Posted Aug. 15, 2008
The Department of Agriculture on July 29 issued an interim final rule for the mandatory country of origin labeling program that will become effective Sept. 30.
The rule covers muscle cuts and ground beef and includes veal, lamb, chicken, goat, and pork. The USDA implemented the COOL program for fish and shellfish covered commodities in October 2004.
Commodities covered under COOL must be labeled at retail to indicate their country of origin. They are, however, excluded from mandatory labeling if they are an ingredient in a processed food item.
The USDA has also revised the definition of a processed food item so that those derived from a covered commodity that has undergone a physical or chemical change (cooking, curing, smoking, e.g.) or that has been combined with other covered commodities or other substantive food components (chocolate, breading, tomato sauce, e.g.) are excluded from COOL labeling.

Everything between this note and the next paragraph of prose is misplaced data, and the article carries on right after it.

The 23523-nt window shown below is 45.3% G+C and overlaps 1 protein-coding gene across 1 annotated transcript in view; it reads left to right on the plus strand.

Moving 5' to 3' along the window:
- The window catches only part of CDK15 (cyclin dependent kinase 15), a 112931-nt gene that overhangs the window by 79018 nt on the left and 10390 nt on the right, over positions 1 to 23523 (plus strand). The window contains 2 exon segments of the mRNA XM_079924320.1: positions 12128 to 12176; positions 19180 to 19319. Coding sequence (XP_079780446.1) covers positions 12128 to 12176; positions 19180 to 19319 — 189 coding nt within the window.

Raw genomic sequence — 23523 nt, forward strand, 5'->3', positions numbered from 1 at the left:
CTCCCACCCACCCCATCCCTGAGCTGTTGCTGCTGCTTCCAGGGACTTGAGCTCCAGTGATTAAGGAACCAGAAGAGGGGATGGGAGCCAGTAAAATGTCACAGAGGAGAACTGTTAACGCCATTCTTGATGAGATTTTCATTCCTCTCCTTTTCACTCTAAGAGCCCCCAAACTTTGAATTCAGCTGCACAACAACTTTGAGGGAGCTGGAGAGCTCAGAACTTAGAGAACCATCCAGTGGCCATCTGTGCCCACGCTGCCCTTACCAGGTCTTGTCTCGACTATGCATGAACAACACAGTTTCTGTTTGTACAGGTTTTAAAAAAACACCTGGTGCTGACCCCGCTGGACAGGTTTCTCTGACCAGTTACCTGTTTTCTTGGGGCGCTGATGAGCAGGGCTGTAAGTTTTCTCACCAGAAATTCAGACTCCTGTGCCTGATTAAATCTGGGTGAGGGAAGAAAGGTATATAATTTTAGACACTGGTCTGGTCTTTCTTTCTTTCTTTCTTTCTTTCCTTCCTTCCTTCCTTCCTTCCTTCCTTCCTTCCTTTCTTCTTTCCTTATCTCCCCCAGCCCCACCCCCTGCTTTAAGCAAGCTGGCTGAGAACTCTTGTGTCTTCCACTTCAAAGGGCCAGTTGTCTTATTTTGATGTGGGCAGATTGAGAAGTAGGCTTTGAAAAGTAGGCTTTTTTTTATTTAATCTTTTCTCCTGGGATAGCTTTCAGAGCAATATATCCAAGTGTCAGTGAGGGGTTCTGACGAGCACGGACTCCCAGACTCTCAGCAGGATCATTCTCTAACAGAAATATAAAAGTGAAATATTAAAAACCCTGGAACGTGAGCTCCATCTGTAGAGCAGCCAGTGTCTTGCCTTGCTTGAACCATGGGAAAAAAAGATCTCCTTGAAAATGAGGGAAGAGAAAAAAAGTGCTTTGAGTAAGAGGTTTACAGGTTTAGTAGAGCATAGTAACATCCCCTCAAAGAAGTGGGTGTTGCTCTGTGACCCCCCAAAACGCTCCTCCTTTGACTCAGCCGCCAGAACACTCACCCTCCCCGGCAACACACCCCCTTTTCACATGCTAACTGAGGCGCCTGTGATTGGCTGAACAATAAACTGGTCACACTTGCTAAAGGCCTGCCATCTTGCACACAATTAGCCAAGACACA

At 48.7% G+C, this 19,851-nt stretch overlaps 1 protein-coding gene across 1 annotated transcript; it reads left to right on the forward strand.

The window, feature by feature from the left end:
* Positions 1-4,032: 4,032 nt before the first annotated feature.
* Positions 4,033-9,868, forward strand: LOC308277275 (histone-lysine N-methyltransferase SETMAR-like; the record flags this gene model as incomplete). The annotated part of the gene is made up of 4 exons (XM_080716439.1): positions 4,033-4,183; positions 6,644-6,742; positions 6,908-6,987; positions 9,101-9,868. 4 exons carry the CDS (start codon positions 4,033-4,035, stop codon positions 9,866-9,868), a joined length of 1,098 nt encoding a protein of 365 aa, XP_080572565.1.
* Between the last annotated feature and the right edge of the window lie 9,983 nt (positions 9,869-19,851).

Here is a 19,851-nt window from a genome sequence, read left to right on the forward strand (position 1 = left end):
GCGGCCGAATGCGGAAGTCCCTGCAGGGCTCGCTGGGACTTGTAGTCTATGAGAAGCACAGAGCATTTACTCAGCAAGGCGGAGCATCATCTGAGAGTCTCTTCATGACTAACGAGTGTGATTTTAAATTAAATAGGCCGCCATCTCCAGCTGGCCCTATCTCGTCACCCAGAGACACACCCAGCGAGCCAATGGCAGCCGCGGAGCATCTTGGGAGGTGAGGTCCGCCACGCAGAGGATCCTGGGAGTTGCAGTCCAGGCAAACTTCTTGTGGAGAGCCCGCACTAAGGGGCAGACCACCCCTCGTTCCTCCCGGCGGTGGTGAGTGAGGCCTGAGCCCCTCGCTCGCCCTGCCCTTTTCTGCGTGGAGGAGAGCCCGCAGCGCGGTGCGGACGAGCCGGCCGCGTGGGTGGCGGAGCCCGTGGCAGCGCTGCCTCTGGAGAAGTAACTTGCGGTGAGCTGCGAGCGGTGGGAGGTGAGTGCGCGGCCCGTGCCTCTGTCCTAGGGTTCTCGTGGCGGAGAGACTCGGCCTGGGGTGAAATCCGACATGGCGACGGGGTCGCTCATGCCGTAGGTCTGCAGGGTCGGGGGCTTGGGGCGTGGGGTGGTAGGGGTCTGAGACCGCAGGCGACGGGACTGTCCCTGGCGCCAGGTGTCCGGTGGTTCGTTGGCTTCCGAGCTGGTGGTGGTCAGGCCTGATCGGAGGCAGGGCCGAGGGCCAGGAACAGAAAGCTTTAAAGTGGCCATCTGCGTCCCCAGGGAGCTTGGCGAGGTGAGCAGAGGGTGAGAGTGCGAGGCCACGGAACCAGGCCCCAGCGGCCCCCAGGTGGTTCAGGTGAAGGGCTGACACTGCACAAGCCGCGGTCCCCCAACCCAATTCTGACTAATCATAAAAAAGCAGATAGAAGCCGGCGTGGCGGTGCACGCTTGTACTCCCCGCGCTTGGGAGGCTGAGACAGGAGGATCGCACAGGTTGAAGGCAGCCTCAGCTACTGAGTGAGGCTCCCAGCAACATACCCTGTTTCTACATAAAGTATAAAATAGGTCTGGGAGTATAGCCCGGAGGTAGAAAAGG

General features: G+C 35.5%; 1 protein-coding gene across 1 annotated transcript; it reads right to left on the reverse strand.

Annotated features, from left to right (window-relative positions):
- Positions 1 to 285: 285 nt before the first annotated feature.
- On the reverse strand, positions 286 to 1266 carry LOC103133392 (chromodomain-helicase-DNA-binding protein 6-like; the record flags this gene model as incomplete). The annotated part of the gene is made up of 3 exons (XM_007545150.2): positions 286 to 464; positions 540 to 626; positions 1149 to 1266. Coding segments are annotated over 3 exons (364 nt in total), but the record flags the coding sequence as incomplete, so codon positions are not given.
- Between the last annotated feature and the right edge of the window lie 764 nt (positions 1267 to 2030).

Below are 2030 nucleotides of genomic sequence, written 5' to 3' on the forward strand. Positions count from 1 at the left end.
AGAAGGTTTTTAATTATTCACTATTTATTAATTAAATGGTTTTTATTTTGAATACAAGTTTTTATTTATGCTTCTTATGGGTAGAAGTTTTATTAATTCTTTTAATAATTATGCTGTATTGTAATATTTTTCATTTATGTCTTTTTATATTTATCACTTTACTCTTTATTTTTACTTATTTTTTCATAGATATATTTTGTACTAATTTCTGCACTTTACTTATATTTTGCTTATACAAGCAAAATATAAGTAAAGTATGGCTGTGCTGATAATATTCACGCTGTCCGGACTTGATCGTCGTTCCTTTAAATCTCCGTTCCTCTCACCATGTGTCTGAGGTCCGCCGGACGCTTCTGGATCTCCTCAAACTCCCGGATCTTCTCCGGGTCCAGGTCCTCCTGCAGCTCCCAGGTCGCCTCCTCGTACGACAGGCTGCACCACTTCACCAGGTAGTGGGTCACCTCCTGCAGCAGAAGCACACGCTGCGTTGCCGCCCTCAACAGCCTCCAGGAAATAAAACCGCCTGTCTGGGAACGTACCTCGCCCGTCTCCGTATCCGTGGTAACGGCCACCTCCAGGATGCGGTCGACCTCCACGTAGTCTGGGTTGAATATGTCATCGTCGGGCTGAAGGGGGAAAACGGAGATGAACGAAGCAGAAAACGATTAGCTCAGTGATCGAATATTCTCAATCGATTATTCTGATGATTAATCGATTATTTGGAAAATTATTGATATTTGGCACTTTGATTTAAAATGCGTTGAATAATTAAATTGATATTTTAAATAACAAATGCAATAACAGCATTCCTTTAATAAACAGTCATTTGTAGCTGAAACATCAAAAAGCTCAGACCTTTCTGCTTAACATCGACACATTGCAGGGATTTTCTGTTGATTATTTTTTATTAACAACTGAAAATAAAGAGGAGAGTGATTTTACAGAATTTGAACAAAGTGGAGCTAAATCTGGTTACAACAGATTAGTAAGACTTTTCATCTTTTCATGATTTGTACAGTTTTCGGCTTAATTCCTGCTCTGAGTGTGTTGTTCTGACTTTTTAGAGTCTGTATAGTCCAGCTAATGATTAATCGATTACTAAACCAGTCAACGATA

Food service establishments are exempt from the mandatory country of origin labeling requirements.
The rule outlines the requirements for labeling covered commodities. It reduces the record-keeping retention requirements for suppliers and centrally located retail records to one year and removes the requirement to maintain records at the retail store. The law provides for penalties of up to $1,000 per violation for suppliers and retailers found in violation of the law.
To allow time for covered commodities that are already in the chain of commerce—and for which no origin information is known or has been provided—to clear the system, the requirements of this rule will not apply to covered commodities produced or packaged before Sept. 30.
The rule prescribes specific criteria that must be met for a covered commodity to bear a "United States country of origin" declaration. In addition, the rule also contains provisions for labeling covered commodities of foreign origin, meat products from multiple origins, and ground meat products as well as commingled covered commodities.
The USDA plans to conduct education and outreach activities during the six months following the rule's effective date to help the industry comply with the law.
The full text of the interim final rule was published in the Aug. 1, 2008, Federal Register. Copies of the interim final rule and additional information can be found at www.ams.usda.gov/COOL.